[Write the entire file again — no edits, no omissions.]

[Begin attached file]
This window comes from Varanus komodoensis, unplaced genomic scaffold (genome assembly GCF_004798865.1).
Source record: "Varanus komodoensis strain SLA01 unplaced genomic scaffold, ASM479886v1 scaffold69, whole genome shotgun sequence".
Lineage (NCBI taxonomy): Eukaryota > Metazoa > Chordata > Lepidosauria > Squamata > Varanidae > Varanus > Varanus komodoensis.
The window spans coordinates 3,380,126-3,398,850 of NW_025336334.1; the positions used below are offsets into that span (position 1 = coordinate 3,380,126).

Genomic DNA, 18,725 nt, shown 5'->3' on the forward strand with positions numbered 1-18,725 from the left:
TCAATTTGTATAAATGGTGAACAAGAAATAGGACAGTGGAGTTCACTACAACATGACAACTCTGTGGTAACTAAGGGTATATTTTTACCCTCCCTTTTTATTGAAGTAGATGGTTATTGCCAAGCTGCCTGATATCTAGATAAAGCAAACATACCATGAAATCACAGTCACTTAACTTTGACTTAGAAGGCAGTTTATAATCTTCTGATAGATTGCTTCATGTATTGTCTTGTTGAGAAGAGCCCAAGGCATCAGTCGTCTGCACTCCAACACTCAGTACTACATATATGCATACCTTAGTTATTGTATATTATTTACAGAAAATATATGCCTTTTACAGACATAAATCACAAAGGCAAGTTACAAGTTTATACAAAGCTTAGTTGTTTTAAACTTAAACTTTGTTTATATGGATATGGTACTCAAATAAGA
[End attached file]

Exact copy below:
This window comes from Varanus komodoensis, unplaced genomic scaffold (genome assembly GCF_004798865.1).
Source record: "Varanus komodoensis strain SLA01 unplaced genomic scaffold, ASM479886v1 scaffold69, whole genome shotgun sequence".
Lineage (NCBI taxonomy): Eukaryota > Metazoa > Chordata > Lepidosauria > Squamata > Varanidae > Varanus > Varanus komodoensis.
The window spans coordinates 3,380,126-3,398,850 of NW_025336334.1; the positions used below are offsets into that span (position 1 = coordinate 3,380,126).

Genomic DNA, 18,725 nt, shown 5'->3' on the forward strand with positions numbered 1-18,725 from the left:
TCAATTTGTATAAATGGTGAACAAGAAATAGGACAGTGGAGTTCACTACAACATGACAACTCTGTGGTAACTAAGGGTATATTTTTACCCTCCCTTTTTATTGAAGTAGATGGTTATTGCCAAGCTGCCTGATATCTAGATAAAGCAAACATACCATGAAATCACAGTCACTTAACTTTGACTTAGAAGGCAGTTTATAATCTTCTGATAGATTGCTTCATGTATTGTCTTGTTGAGAAGAGCCCAAGGCATCAGTCGTCTGCACTCCAACACTCAGTACTACATATATGCATACCTTAGTTATTGTATATTATTTACAGAAAATATATGCCTTTTACAGACATAAATCACAAAGGCAAGTTACAAGTTTATACAAAGCTTAGTTGTTTTAAACTTAAACTTTGTTTATATGGATATGGTACTCAAATAAGA